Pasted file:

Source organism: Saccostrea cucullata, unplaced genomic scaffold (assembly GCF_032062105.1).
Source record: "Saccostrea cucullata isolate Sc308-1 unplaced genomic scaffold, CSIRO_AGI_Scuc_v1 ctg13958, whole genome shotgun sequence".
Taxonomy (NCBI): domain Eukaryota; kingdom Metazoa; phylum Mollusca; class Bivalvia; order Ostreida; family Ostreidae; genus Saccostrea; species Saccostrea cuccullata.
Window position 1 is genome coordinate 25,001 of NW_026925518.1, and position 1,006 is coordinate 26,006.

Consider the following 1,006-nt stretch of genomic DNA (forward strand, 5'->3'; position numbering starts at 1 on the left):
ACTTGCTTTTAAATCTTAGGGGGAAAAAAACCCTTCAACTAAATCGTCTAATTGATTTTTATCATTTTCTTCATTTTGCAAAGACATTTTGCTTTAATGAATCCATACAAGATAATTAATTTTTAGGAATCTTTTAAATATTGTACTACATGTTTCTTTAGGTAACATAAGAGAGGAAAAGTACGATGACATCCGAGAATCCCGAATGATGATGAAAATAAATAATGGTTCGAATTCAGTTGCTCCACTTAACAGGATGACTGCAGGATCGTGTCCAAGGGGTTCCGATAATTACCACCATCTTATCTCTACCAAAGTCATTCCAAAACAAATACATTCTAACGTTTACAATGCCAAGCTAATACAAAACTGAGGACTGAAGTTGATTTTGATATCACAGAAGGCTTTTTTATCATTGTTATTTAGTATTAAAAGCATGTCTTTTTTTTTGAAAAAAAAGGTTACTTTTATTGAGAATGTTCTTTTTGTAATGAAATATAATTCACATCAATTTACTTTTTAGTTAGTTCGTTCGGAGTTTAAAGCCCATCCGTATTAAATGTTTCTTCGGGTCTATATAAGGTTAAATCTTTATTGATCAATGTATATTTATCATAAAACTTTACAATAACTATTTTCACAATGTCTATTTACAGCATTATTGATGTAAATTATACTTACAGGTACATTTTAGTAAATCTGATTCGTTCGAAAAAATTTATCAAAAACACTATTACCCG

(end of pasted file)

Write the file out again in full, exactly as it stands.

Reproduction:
Source organism: Saccostrea cucullata, unplaced genomic scaffold (assembly GCF_032062105.1).
Source record: "Saccostrea cucullata isolate Sc308-1 unplaced genomic scaffold, CSIRO_AGI_Scuc_v1 ctg13958, whole genome shotgun sequence".
Taxonomy (NCBI): domain Eukaryota; kingdom Metazoa; phylum Mollusca; class Bivalvia; order Ostreida; family Ostreidae; genus Saccostrea; species Saccostrea cuccullata.
Window position 1 is genome coordinate 25,001 of NW_026925518.1, and position 1,006 is coordinate 26,006.

Consider the following 1,006-nt stretch of genomic DNA (forward strand, 5'->3'; position numbering starts at 1 on the left):
ACTTGCTTTTAAATCTTAGGGGGAAAAAAACCCTTCAACTAAATCGTCTAATTGATTTTTATCATTTTCTTCATTTTGCAAAGACATTTTGCTTTAATGAATCCATACAAGATAATTAATTTTTAGGAATCTTTTAAATATTGTACTACATGTTTCTTTAGGTAACATAAGAGAGGAAAAGTACGATGACATCCGAGAATCCCGAATGATGATGAAAATAAATAATGGTTCGAATTCAGTTGCTCCACTTAACAGGATGACTGCAGGATCGTGTCCAAGGGGTTCCGATAATTACCACCATCTTATCTCTACCAAAGTCATTCCAAAACAAATACATTCTAACGTTTACAATGCCAAGCTAATACAAAACTGAGGACTGAAGTTGATTTTGATATCACAGAAGGCTTTTTTATCATTGTTATTTAGTATTAAAAGCATGTCTTTTTTTTTGAAAAAAAAGGTTACTTTTATTGAGAATGTTCTTTTTGTAATGAAATATAATTCACATCAATTTACTTTTTAGTTAGTTCGTTCGGAGTTTAAAGCCCATCCGTATTAAATGTTTCTTCGGGTCTATATAAGGTTAAATCTTTATTGATCAATGTATATTTATCATAAAACTTTACAATAACTATTTTCACAATGTCTATTTACAGCATTATTGATGTAAATTATACTTACAGGTACATTTTAGTAAATCTGATTCGTTCGAAAAAATTTATCAAAAACACTATTACCCG